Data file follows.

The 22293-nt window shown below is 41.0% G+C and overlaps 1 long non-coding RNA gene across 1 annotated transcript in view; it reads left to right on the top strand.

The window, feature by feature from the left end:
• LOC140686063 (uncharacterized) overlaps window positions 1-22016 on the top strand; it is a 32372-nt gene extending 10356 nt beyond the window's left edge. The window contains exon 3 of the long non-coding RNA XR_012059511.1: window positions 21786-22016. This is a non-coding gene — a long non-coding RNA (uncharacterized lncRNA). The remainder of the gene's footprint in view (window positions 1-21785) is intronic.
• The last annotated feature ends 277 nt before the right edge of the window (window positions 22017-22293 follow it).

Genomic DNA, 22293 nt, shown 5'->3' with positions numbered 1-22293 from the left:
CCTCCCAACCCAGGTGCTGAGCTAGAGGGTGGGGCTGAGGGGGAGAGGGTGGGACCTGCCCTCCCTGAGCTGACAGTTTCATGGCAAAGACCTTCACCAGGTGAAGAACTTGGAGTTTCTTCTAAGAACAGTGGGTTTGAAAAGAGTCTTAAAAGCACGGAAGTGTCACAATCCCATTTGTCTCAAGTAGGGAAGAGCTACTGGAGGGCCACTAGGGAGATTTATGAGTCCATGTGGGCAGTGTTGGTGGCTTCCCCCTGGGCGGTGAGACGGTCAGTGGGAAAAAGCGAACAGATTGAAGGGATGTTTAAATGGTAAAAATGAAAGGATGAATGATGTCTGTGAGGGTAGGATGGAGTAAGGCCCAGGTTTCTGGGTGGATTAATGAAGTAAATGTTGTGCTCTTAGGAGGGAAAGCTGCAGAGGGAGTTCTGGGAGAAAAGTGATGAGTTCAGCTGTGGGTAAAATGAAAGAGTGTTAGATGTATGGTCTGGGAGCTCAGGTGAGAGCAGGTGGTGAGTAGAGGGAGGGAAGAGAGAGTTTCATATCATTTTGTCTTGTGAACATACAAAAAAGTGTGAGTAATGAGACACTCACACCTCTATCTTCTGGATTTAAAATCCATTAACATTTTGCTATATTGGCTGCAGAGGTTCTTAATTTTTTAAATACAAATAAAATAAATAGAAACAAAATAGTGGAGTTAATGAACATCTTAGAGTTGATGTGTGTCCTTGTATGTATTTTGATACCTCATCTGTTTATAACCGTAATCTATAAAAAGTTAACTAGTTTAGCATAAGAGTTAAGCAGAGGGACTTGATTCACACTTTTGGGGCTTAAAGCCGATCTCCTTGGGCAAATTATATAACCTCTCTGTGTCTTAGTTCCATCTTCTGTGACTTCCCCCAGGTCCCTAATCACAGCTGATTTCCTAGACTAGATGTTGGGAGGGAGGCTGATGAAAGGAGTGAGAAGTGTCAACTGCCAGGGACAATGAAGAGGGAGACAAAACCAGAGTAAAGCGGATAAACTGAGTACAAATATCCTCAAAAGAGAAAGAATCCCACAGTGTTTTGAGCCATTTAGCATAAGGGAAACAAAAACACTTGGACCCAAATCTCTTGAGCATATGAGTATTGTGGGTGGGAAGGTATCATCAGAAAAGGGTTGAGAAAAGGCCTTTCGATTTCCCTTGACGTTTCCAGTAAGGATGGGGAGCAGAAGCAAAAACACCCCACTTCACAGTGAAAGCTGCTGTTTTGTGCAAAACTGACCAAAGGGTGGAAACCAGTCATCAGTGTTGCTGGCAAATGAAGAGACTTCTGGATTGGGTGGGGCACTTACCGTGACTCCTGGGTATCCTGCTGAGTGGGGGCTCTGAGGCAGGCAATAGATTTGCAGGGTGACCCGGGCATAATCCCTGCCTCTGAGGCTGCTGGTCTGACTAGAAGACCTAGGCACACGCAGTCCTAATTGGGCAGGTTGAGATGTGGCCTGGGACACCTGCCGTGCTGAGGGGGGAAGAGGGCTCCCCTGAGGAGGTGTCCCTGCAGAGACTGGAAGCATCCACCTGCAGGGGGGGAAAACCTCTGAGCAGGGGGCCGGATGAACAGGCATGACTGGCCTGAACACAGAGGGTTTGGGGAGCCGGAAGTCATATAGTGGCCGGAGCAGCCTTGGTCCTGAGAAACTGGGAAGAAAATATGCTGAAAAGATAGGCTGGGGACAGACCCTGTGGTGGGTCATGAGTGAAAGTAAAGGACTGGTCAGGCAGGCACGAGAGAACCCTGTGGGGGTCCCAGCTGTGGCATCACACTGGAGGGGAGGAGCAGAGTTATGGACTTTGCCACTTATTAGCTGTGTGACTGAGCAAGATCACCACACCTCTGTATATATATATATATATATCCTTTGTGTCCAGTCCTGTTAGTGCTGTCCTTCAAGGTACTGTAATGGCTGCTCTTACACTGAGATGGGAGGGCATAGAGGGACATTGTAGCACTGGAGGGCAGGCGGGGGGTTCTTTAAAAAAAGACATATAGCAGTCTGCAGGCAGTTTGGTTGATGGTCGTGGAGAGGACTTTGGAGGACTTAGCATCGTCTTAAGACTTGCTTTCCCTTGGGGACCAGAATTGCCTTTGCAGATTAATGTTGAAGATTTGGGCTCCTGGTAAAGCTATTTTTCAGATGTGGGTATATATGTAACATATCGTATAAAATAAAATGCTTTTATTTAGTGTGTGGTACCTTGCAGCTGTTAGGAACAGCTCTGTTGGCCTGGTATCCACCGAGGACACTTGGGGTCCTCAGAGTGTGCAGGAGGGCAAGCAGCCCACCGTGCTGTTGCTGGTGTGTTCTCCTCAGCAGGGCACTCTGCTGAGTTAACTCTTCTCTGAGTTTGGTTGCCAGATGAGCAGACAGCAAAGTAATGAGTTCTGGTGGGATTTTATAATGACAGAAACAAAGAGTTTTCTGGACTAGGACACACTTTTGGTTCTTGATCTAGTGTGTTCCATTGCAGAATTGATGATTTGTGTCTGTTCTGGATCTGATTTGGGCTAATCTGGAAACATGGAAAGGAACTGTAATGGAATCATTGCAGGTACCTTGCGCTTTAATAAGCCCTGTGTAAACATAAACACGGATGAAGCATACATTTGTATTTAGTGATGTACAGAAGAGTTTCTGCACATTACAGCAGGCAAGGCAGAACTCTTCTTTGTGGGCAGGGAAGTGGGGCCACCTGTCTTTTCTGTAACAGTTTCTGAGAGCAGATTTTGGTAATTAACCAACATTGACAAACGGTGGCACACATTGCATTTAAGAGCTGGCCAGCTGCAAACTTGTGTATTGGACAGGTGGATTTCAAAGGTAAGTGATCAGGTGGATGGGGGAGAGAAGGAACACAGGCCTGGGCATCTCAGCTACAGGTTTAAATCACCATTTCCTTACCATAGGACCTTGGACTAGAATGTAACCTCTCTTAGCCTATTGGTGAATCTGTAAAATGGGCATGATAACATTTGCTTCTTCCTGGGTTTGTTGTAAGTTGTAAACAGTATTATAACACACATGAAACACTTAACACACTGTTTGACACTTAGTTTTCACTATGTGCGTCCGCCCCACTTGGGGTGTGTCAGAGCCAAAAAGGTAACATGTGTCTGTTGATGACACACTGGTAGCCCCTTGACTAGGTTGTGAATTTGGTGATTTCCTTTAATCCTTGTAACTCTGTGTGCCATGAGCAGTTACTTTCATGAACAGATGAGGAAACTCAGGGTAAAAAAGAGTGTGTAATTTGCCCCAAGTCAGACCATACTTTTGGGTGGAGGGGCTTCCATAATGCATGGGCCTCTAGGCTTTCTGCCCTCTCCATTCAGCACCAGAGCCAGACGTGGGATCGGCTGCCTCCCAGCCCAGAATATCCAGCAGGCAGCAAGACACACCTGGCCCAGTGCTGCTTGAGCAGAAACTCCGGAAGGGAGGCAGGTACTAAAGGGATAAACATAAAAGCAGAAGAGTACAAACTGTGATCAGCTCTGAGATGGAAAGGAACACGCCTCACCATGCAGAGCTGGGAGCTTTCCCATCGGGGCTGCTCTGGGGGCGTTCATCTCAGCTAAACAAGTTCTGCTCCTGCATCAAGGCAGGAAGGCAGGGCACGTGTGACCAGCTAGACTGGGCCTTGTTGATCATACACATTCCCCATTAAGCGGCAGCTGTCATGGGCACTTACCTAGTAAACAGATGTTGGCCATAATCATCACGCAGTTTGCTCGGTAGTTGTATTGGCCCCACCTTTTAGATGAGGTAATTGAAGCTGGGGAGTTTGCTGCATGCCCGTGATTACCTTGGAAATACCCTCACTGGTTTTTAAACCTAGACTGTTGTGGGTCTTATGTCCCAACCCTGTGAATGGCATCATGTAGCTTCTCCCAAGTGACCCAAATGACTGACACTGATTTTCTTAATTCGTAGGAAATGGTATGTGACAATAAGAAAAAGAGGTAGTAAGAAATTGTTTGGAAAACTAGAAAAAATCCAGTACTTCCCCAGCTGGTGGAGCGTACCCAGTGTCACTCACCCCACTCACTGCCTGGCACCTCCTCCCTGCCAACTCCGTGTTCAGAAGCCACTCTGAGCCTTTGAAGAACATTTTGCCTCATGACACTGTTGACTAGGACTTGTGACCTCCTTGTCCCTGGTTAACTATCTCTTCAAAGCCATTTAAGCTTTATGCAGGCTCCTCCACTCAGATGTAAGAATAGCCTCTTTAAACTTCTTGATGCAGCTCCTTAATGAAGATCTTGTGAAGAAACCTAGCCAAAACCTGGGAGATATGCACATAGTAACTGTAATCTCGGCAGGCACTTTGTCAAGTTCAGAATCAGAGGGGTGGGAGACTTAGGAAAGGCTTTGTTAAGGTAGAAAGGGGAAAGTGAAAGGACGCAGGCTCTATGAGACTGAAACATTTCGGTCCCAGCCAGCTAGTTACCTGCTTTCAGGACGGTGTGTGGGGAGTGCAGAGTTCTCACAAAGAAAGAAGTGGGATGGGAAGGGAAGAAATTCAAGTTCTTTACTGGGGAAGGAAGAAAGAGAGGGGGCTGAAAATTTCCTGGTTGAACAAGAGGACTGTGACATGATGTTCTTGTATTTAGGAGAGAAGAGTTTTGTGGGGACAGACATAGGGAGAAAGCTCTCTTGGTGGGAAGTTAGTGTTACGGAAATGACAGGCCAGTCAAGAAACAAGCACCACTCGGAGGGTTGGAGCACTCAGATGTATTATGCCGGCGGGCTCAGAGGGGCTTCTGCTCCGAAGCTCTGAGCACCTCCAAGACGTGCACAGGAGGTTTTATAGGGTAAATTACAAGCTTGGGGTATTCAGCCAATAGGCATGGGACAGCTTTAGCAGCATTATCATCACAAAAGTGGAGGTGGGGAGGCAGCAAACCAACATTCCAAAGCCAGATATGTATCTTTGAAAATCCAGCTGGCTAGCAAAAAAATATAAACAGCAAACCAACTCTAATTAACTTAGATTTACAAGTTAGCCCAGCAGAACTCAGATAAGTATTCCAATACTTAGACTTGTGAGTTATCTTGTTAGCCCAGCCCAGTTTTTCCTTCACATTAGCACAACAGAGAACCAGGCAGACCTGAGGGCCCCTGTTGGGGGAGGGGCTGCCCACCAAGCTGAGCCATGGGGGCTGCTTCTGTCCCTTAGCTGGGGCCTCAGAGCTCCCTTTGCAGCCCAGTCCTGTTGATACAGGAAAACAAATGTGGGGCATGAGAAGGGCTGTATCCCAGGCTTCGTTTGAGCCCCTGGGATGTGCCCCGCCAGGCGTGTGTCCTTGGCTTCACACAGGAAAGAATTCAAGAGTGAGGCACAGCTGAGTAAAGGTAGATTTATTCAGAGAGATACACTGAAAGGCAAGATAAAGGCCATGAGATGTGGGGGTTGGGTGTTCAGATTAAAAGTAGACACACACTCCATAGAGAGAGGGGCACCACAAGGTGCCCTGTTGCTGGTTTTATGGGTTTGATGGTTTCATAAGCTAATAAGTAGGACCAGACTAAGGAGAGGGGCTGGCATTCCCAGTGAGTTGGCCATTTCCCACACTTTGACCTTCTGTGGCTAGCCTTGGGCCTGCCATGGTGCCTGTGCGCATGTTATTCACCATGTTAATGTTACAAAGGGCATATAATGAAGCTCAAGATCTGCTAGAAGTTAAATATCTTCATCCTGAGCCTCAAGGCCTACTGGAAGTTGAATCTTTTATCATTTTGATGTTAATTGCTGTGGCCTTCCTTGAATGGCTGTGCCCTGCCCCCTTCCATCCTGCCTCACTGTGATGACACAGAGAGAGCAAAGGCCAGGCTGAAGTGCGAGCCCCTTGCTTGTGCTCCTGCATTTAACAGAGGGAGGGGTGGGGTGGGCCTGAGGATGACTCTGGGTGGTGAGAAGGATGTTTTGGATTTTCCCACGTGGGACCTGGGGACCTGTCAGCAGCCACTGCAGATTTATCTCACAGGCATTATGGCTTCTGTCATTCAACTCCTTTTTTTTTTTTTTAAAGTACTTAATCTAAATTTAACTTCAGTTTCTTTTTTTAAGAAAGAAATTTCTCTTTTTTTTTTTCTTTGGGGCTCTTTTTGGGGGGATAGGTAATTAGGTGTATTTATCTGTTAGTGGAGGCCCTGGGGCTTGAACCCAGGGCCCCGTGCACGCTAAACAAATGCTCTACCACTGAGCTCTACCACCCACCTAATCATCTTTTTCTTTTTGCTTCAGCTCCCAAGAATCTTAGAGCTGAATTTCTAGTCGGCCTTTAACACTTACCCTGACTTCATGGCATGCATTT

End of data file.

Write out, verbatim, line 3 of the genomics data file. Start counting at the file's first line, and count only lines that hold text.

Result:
• LOC140686063 (uncharacterized) overlaps window positions 1-22016 on the top strand; it is a 32372-nt gene extending 10356 nt beyond the window's left edge. The window contains exon 3 of the long non-coding RNA XR_012059511.1: window positions 21786-22016. This is a non-coding gene — a long non-coding RNA (uncharacterized lncRNA). The remainder of the gene's footprint in view (window positions 1-21785) is intronic.